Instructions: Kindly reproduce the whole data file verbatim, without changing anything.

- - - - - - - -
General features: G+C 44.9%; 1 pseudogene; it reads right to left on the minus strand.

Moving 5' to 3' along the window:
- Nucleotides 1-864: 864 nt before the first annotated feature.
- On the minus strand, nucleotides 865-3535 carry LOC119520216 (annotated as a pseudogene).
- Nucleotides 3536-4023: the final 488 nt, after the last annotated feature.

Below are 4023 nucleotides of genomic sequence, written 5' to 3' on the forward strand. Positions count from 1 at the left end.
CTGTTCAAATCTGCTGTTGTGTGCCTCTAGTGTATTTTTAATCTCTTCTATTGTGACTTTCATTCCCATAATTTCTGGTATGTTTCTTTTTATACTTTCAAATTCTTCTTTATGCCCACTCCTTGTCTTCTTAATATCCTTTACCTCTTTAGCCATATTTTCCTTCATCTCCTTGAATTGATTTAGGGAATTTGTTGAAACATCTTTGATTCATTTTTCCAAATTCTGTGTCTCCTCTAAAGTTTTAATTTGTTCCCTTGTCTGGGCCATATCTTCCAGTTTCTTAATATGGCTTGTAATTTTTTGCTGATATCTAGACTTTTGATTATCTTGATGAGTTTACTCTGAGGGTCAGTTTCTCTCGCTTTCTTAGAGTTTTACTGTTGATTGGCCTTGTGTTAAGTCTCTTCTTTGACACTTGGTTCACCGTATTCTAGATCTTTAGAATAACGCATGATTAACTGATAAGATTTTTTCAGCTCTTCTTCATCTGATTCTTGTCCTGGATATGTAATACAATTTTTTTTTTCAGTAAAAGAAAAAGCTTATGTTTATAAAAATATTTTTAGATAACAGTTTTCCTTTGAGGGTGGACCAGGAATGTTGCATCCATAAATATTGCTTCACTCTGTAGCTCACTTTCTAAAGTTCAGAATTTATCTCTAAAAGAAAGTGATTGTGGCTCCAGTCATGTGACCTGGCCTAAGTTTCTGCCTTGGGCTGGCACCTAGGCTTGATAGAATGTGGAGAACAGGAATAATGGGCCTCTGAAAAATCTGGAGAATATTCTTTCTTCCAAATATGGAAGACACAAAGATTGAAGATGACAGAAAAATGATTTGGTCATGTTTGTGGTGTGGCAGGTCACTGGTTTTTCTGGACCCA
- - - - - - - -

General features: G+C 44.9%; 1 pseudogene; it reads right to left on the minus strand.

Moving 5' to 3' along the window:
- Nucleotides 1-864: 864 nt before the first annotated feature.
- On the minus strand, nucleotides 865-3535 carry LOC119520216 (annotated as a pseudogene).
- Nucleotides 3536-4023: the final 488 nt, after the last annotated feature.

Below are 4023 nucleotides of genomic sequence, written 5' to 3' on the forward strand. Positions count from 1 at the left end.
CTGTTCAAATCTGCTGTTGTGTGCCTCTAGTGTATTTTTAATCTCTTCTATTGTGACTTTCATTCCCATAATTTCTGGTATGTTTCTTTTTATACTTTCAAATTCTTCTTTATGCCCACTCCTTGTCTTCTTAATATCCTTTACCTCTTTAGCCATATTTTCCTTCATCTCCTTGAATTGATTTAGGGAATTTGTTGAAACATCTTTGATTCATTTTTCCAAATTCTGTGTCTCCTCTAAAGTTTTAATTTGTTCCCTTGTCTGGGCCATATCTTCCAGTTTCTTAATATGGCTTGTAATTTTTTGCTGATATCTAGACTTTTGATTATCTTGATGAGTTTACTCTGAGGGTCAGTTTCTCTCGCTTTCTTAGAGTTTTACTGTTGATTGGCCTTGTGTTAAGTCTCTTCTTTGACACTTGGTTCACCGTATTCTAGATCTTTAGAATAACGCATGATTAACTGATAAGATTTTTTCAGCTCTTCTTCATCTGATTCTTGTCCTGGATATGTAATACAATTTTTTTTTTCAGTAAAAGAAAAAGCTTATGTTTATAAAAATATTTTTAGATAACAGTTTTCCTTTGAGGGTGGACCAGGAATGTTGCATCCATAAATATTGCTTCACTCTGTAGCTCACTTTCTAAAGTTCAGAATTTATCTCTAAAAGAAAGTGATTGTGGCTCCAGTCATGTGACCTGGCCTAAGTTTCTGCCTTGGGCTGGCACCTAGGCTTGATAGAATGTGGAGAACAGGAATAATGGGCCTCTGAAAAATCTGGAGAATATTCTTTCTTCCAAATATGGAAGACACAAAGATTGAAGATGACAGAAAAATGATTTGGTCATGTTTGTGGTGTGGCAGGTCACTGGTTTTTCTGGACCCA